Treatment of GBS Infection

Treatment of GBS Infection 2017-03-22T09:33:53+00:00

GBS infection needs to be treated promptly and aggressively: high doses of intravenous (through a vein) antibiotics should be given as soon as possible and antibiotic therapy should not be stopped prematurely – intravenous antibiotic therapy should be continued for at least 7 days or 14 days if meningitis is present. With this, the majority of babies with GBS infection can be treated successfully with penicillin, although some will require all the expertise of a neonatal intensive care unit (and sick babies may have to be transferred to a different hospital with specialised facilities).

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Sadly, even with full intensive care, approximately one out of every 16 infected babies will die from their GBS infection (around 5% of babies with early-onset and around 8% with late-onset GBS infection).

Before discharge, a full work up should be done for a baby who has recovered from GBS infection comprising:

  • Full examination by paediatrician
  • Review of clinical parameters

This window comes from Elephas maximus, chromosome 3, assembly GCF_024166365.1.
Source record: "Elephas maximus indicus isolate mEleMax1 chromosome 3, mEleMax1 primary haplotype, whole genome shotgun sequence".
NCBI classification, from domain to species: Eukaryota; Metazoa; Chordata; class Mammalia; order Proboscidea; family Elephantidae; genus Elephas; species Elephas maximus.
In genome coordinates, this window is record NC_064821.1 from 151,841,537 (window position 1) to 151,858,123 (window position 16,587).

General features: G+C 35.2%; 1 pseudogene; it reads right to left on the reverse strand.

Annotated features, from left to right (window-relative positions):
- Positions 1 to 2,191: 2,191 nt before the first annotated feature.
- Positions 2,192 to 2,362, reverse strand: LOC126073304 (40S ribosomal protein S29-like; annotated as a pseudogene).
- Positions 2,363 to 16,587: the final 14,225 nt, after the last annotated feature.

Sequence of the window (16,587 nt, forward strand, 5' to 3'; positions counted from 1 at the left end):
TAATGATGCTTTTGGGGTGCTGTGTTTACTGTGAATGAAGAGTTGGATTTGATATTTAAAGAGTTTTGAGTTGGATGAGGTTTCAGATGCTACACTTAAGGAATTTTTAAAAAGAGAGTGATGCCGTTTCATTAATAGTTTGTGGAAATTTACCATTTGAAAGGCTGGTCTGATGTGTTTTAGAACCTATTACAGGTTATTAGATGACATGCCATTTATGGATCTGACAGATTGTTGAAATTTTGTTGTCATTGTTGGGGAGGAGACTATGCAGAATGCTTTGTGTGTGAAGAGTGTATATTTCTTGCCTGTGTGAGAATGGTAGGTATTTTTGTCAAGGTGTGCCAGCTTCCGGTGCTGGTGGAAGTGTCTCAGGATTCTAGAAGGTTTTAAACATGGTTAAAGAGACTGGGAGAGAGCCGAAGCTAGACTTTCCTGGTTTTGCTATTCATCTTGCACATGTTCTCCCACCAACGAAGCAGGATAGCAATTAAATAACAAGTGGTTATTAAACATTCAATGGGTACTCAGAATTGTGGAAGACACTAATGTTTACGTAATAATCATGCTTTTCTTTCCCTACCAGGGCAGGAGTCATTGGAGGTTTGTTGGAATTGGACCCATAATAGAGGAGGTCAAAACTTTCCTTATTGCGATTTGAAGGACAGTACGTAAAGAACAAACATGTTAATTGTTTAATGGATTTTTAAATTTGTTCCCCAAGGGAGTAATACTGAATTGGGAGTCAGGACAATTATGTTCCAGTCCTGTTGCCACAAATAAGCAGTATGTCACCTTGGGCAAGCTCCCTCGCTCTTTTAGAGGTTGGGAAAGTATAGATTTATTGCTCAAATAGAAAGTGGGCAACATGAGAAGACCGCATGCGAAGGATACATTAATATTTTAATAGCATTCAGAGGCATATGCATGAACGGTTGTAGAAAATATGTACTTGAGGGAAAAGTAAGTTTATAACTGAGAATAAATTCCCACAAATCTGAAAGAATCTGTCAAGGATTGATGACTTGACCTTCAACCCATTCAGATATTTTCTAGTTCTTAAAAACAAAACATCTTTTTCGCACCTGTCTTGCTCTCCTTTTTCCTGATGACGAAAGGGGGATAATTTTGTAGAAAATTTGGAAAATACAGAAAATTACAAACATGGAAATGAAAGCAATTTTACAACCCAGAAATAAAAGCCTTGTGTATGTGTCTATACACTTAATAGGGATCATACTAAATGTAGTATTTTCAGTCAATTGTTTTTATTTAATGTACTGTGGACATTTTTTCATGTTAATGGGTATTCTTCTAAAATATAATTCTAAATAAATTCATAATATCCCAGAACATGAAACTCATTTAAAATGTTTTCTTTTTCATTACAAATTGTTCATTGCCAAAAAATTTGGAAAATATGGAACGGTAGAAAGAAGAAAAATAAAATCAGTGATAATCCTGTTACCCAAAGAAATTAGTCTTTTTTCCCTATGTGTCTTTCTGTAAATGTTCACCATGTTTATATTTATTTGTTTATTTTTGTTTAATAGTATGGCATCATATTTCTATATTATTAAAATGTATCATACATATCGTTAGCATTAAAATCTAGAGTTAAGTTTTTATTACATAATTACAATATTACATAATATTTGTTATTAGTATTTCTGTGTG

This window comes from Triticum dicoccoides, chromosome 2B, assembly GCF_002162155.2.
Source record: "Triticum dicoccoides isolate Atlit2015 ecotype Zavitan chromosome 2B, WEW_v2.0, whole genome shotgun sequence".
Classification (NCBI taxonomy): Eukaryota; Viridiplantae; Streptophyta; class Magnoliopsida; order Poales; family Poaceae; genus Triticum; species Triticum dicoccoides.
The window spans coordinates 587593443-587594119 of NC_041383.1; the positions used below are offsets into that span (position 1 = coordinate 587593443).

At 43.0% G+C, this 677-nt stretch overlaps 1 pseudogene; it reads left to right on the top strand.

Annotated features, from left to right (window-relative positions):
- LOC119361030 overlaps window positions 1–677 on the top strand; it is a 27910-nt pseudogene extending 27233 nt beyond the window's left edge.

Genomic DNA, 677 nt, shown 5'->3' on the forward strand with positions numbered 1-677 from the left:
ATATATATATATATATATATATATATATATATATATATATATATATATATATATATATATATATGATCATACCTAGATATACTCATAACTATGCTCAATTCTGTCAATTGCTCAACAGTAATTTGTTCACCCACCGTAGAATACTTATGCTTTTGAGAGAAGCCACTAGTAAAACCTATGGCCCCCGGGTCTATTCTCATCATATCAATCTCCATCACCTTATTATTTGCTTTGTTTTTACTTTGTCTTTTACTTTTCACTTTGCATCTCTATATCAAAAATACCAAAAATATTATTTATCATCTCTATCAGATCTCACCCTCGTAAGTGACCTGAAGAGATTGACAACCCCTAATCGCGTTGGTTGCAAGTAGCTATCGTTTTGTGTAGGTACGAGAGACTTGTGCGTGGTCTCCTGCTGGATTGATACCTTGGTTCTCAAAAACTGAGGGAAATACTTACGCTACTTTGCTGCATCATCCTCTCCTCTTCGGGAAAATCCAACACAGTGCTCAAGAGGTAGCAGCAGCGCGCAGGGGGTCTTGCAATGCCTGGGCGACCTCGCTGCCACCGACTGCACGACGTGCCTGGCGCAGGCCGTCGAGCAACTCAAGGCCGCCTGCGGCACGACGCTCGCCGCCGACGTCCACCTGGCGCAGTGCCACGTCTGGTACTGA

• FBC (full blood count) and differential
  • CRP (C reactive protein)

If a baby develops GBS infection and is one of a multiple birth, then the same antibiotics should be given intravenously to the other baby/babies as a preventative measure, even if they appear well.

Research indicates that a baby who has recovered from a GBS infection is at low but slightly increased risk of re-infection (around 1- 3%). There is no established evidence to recommend any specific treatments to prevent recurrent GBS. A few practitioners may prescribe a daily penicillin dose for the baby for the first 3 months of life in the belief that it may prevent group B Strep infection. There is no evidence to support this practice, although penicillin given in this way has been shown to reduce the risk of infection with another related bacterium, called pneumococcus, in individuals who have lost their spleens. Although this should not be routine practice, it is our medical advisory panel’s view that this may be considered to prevent reinfection with group B Strep in those who develop more than one episode of infection. This would need to be discussed with the baby’s paediatrician.

For information leaflets about group B Strep, click here.

* Image taken from Wikimedia Commons